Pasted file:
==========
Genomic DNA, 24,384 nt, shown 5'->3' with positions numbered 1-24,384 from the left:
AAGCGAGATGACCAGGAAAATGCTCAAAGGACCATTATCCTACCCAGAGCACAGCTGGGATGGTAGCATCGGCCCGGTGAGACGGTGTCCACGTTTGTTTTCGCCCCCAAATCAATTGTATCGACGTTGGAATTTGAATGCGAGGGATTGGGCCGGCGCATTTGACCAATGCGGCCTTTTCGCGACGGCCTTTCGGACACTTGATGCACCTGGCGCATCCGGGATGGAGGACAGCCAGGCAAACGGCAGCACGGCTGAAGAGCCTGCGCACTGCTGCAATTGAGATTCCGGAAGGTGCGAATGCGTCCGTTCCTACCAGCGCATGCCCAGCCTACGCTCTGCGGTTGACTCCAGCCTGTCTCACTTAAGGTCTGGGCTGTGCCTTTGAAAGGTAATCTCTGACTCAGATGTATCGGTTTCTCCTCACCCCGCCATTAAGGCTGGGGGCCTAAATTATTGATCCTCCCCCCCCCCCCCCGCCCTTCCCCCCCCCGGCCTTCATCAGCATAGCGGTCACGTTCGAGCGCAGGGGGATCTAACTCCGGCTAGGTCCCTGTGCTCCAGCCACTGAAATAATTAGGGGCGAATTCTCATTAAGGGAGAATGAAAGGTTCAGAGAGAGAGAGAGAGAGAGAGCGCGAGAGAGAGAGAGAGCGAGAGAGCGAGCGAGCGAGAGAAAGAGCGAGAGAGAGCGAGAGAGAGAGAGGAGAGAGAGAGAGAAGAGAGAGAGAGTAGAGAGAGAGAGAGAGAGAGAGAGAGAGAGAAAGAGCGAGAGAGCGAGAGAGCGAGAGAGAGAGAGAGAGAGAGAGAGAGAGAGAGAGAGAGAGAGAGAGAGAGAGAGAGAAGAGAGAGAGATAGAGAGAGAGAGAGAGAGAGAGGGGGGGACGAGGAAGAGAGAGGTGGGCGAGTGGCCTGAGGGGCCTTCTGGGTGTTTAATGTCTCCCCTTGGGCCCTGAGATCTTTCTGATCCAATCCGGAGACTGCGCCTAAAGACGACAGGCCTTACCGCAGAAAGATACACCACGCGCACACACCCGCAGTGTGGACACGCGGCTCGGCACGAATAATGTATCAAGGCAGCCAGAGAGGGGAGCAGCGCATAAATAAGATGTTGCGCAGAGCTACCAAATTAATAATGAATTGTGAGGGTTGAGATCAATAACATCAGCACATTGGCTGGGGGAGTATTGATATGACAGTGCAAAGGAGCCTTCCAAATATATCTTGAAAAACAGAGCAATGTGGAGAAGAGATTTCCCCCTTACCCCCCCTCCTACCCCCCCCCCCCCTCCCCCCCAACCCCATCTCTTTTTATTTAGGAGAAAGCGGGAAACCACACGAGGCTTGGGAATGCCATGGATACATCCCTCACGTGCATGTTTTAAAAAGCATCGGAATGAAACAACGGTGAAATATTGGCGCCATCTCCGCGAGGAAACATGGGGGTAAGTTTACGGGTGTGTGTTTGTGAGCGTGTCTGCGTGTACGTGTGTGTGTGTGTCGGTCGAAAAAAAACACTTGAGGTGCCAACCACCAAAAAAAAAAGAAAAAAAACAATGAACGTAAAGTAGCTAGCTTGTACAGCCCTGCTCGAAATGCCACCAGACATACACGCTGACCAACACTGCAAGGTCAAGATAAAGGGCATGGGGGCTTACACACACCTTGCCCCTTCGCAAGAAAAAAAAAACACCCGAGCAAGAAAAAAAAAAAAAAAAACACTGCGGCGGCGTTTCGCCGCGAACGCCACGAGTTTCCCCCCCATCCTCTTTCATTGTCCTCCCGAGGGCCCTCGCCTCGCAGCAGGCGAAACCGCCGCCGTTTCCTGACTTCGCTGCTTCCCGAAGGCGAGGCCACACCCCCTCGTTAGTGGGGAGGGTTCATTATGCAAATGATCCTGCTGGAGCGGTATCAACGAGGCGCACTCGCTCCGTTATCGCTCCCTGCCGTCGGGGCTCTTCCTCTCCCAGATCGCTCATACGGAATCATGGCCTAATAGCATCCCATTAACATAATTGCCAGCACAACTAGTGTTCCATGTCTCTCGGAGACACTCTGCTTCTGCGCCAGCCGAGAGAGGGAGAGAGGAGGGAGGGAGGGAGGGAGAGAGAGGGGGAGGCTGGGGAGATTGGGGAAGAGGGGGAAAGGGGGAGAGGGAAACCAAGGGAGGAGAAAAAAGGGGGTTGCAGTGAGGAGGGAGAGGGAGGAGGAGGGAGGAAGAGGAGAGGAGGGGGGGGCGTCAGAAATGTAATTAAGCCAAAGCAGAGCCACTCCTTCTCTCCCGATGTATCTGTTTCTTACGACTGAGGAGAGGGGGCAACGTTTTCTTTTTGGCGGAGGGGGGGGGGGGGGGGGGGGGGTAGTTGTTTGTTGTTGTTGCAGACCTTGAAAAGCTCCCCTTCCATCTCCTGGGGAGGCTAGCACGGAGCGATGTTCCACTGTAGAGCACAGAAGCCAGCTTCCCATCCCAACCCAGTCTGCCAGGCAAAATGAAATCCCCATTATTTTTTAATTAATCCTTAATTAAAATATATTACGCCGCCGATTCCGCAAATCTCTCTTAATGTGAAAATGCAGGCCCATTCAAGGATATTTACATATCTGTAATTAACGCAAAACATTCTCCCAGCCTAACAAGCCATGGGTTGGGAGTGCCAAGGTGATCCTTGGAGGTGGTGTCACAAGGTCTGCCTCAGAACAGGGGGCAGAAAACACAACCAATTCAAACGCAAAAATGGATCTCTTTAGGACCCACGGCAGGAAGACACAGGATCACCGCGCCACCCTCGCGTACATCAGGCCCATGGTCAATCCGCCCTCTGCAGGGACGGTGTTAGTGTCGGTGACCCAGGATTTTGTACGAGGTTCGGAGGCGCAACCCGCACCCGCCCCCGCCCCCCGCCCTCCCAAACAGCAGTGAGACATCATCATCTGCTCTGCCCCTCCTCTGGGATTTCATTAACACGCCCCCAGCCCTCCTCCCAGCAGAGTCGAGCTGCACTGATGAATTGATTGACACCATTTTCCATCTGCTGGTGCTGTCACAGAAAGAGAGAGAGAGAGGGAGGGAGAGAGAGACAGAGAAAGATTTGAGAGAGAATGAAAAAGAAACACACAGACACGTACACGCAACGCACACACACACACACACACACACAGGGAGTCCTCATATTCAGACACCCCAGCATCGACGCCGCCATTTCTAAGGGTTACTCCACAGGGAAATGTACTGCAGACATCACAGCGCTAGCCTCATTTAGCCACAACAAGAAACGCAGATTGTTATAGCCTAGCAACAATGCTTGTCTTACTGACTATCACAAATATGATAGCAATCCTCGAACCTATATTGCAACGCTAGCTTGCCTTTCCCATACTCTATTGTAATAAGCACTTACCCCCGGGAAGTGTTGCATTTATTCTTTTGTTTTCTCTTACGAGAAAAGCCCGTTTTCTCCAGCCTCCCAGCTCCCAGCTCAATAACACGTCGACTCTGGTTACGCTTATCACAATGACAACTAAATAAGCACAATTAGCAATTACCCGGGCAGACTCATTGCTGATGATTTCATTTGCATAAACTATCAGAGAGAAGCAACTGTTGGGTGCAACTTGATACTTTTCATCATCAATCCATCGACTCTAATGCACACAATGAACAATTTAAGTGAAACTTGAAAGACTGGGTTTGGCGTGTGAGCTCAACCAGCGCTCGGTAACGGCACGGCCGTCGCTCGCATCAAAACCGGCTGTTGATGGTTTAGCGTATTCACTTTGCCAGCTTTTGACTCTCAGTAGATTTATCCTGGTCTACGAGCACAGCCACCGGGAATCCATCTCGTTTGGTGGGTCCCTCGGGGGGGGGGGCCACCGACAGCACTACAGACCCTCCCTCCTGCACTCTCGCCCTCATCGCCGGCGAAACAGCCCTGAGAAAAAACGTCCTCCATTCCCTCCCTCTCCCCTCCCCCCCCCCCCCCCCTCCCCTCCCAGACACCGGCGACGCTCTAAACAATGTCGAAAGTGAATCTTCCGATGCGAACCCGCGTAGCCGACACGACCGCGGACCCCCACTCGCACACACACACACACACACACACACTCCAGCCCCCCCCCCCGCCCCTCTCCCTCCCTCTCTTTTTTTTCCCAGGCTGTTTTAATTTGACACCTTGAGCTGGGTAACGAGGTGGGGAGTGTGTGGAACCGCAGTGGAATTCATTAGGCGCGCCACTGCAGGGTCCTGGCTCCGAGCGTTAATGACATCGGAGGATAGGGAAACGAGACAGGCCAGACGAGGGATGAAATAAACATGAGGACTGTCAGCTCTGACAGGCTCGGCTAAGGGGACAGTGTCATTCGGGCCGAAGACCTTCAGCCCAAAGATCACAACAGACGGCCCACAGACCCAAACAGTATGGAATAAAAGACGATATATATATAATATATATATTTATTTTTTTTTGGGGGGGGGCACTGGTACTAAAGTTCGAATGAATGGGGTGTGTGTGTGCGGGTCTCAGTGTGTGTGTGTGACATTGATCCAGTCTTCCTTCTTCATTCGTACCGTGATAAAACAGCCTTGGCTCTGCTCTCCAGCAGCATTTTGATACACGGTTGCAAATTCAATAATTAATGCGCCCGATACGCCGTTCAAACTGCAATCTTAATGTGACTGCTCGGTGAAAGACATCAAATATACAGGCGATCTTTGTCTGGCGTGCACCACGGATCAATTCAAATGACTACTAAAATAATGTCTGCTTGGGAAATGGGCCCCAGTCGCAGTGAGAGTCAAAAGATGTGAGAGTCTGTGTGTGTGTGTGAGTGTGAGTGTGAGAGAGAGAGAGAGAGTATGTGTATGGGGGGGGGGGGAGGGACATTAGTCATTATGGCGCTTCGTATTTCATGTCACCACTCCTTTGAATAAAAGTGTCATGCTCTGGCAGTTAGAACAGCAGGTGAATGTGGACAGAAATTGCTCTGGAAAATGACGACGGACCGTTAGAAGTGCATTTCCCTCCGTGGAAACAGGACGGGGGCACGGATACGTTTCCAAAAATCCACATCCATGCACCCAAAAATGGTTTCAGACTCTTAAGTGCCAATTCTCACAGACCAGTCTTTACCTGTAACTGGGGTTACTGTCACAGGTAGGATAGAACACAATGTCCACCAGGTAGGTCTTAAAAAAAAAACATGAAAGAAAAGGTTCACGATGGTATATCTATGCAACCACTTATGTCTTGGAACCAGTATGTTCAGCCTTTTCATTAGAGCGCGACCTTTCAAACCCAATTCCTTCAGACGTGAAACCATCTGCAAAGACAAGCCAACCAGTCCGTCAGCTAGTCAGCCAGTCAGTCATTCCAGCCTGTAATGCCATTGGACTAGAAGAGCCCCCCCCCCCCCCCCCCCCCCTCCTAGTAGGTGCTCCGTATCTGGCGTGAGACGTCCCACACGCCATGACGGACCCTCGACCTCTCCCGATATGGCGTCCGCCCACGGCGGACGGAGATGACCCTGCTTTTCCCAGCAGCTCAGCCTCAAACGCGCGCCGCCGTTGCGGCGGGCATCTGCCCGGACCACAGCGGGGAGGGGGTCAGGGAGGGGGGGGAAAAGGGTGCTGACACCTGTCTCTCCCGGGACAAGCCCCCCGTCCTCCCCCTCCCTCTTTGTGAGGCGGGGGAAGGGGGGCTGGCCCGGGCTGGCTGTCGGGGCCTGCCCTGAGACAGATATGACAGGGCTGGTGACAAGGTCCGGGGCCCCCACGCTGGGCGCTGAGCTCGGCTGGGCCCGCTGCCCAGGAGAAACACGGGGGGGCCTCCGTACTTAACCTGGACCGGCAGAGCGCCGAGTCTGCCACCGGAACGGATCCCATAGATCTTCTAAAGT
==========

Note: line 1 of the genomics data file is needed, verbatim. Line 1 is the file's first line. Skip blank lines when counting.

Genomic DNA, 24,384 nt, shown 5'->3' with positions numbered 1-24,384 from the left: